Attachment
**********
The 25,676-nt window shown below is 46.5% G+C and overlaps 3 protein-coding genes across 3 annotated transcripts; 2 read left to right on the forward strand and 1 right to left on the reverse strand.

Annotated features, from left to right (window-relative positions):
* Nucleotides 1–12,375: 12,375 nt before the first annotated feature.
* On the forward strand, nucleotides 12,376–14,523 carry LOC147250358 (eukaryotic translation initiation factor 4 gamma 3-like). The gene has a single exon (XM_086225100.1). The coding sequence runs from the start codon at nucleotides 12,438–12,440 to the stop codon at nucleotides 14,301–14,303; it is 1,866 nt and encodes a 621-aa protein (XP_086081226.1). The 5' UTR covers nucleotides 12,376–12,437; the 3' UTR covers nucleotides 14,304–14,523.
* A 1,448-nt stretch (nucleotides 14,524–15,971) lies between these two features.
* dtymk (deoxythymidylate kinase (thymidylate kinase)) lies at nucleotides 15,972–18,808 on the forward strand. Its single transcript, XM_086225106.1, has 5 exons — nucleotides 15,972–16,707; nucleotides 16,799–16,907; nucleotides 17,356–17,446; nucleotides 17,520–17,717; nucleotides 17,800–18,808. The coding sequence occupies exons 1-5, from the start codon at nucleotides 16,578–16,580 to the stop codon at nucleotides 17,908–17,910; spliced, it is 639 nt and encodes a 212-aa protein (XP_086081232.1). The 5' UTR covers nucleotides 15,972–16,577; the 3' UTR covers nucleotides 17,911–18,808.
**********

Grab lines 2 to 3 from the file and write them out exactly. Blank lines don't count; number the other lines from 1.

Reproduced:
Annotated features, from left to right (window-relative positions):
* Nucleotides 1–12,375: 12,375 nt before the first annotated feature.